I know that at least within the St. Louis area, they have been subtly getting worse. Bush Honeysuckle is all over my neck of the woods, and as you go out into Missouri it isn’t nearly as widespread…but give it time. I’m sure that all the fisherman and boaters and canoers and kayakers can share personal experience regarding the invasion of Asian Carp. Wintercreeper, Zebra Mussels, Feral Hogs, and many others are on the list of invasive species as well. And most of them were introduced at some point by people who had the best intentions. We can’t fault them for it…they saw them as solutions to a problem. This plant here grows very quickly and to the right height, so this will make an excellent row of wind block for the western edge of my cornfield. This ground cover here will work perfect for keeping the riverbank intact, and keep the stream crystal clear all year long. This fish eats and eats, and it will do all the underwater yard work in my lake so that it stays trimmed and clean for the kids in the summertime. The best intentions, but with a lack of foresight.

2014-12-28 09.48.17So in some of these areas where the invasives are denser, organizations like the Missouri Department of Conservation, The Open Space Council, St. Louis County Parks, and other municipal entities and private and public groups with a lot of volunteers spend weekend mornings throughout the year working together to keep these bullies in check. Tromping through the forest in the back end of a nearby park, pulling out Bush Honeysuckle with my kids and other motivated volunteers is kind of fun too, in an “I’m Godzilla” sort of way. We have far to go to eradicate these plants from our environments, but we can each get involved and chip away at the problem. It may seem overwhelming (especially once you can identify Bush Honeysuckle by sight), but their advance can be held back by our efforts if we just keep at it. And then we can appreciate OUR OWN personal impact, through the work that we’ve done, on the diverse and healthy forests nearby that we love to spend time in.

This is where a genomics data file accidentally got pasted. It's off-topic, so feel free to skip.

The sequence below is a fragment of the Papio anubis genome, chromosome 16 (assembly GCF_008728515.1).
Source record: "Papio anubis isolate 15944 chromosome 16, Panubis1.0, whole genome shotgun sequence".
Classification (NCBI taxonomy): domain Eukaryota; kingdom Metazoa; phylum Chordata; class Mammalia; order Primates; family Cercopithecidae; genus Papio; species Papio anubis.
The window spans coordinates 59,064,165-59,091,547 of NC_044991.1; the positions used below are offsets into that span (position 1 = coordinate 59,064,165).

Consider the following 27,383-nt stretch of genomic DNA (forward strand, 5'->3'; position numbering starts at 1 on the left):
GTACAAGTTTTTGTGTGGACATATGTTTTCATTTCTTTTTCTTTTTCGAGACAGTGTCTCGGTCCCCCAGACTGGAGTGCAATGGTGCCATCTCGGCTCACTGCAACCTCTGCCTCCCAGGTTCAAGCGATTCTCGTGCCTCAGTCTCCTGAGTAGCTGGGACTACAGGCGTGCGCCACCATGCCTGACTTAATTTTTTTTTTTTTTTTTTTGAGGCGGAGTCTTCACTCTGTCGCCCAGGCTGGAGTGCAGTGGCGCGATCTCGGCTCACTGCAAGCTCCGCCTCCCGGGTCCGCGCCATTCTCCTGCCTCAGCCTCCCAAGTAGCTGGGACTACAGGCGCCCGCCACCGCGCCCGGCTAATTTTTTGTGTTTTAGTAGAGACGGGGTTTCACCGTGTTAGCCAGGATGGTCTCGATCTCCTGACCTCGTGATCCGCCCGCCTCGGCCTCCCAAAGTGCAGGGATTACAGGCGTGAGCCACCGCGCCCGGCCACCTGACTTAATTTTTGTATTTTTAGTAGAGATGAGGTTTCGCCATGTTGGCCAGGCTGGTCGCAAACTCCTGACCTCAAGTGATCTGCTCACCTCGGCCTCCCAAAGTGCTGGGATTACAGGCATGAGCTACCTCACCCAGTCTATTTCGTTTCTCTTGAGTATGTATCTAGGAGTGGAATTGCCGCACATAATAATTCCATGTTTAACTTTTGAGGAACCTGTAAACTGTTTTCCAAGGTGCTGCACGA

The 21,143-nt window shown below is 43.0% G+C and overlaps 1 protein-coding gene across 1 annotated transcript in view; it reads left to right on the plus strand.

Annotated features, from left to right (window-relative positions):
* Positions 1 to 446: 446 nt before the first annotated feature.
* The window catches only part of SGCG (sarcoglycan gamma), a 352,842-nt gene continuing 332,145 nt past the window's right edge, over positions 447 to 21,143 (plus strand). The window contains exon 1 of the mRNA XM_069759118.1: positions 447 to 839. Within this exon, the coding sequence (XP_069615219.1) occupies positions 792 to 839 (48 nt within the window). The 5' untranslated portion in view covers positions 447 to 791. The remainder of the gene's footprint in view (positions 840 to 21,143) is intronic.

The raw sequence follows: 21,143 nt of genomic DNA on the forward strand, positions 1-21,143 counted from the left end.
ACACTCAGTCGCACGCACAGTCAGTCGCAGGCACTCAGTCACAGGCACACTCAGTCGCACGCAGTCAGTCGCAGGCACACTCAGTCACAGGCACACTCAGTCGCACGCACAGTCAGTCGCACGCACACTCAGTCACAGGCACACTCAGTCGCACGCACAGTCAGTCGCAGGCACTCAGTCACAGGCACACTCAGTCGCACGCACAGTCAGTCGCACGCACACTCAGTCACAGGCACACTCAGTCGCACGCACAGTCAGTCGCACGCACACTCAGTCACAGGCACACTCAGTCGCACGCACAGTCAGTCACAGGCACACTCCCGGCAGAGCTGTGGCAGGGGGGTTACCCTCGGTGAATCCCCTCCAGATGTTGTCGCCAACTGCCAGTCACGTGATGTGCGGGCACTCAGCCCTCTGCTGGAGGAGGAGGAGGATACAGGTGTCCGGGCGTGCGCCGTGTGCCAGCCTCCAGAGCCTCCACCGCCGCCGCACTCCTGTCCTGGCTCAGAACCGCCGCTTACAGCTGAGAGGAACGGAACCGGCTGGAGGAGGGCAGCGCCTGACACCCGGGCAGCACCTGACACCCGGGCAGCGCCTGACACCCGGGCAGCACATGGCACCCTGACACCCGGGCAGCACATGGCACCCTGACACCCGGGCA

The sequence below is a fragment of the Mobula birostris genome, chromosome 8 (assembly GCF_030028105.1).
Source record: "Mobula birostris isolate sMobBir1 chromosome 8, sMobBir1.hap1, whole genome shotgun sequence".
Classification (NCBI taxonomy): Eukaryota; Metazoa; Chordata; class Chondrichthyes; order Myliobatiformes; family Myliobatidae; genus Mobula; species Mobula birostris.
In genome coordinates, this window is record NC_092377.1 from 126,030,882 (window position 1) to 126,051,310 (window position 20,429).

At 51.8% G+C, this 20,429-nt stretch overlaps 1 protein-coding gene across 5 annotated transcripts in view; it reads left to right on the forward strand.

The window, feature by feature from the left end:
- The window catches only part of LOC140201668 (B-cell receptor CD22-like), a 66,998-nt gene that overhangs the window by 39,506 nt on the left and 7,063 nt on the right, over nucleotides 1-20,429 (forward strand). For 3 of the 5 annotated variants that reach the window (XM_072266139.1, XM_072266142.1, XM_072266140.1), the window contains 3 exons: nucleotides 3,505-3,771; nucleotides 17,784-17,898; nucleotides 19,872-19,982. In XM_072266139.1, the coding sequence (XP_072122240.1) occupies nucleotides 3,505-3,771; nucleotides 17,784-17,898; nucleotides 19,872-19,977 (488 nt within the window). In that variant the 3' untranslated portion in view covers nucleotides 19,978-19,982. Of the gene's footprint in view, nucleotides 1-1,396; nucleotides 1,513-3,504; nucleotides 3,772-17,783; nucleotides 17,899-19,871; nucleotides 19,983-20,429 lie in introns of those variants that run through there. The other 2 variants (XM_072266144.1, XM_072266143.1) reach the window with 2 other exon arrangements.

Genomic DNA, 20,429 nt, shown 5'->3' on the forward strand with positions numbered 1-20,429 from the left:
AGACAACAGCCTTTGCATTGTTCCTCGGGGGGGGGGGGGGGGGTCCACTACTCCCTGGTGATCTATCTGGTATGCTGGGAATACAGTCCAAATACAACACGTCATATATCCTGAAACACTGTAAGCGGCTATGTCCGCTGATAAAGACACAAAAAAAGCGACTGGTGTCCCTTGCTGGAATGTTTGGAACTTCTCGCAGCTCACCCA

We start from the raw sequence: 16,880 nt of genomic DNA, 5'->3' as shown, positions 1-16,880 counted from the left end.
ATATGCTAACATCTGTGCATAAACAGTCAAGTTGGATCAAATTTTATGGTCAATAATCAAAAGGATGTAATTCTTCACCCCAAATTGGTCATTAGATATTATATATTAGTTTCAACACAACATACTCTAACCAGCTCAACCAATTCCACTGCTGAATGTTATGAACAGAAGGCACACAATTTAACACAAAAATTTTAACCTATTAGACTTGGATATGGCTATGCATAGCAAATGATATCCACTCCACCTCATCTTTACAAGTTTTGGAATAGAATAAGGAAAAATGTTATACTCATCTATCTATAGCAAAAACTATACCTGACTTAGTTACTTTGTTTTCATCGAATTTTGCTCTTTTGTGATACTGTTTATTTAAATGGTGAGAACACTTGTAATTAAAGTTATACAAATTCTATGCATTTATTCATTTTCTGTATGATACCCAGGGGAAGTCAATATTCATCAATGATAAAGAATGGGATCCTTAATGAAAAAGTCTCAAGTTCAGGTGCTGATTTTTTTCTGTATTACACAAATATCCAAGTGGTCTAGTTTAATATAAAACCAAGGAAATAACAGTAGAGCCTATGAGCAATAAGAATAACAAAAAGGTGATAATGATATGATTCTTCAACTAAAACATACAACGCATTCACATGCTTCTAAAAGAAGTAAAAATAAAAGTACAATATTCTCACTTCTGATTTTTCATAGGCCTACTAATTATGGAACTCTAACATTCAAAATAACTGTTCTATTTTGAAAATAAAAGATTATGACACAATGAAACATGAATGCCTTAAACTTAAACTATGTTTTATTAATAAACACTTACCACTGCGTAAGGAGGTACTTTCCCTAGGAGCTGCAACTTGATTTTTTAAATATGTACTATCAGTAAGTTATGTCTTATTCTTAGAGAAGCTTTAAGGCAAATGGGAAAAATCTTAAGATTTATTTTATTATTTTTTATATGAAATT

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Within a couple months, this thicket of Bush Honeysuckle will be blocking any chance that native plants have to grow here, as it advances further each year.

For opportunities to get involved across Missouri, click on this link to see what the Missouri Department of Conservation has going on. To get involved in the St. Louis area, click on this link to learn more about the Open Space Council’s OWLs program. YOU can make the woods and riverways a better place. YOU can improve the health of the natural areas you love. Get out there and do it!

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3 Comments
  1. amy humrich permalink

    i hadn’t thought of your analogy of invasives to the teenage metabolism m being able to eat all the junk that shouldn’t be possiblr, but it makes sense. Lol

    • Well…I felt there had to be a connection, somehow…and I think what I was attempting to get at is the idea that a singular entity in a biological system, like only eating one type of food or having only one type of plant in a natural space, creates an unhealthiness in the entire picture. Plus, I know that just having Honeysuckle around makes for a boring forest, and the Honeysuckle is consuming St. Louis, among other places. Thanks for reading!

Trackbacks & Pingbacks

  1. Death to the Honeysuckle! Deer Creek Park Honeysuckle Hack 5/2/2015 | Camping Missouri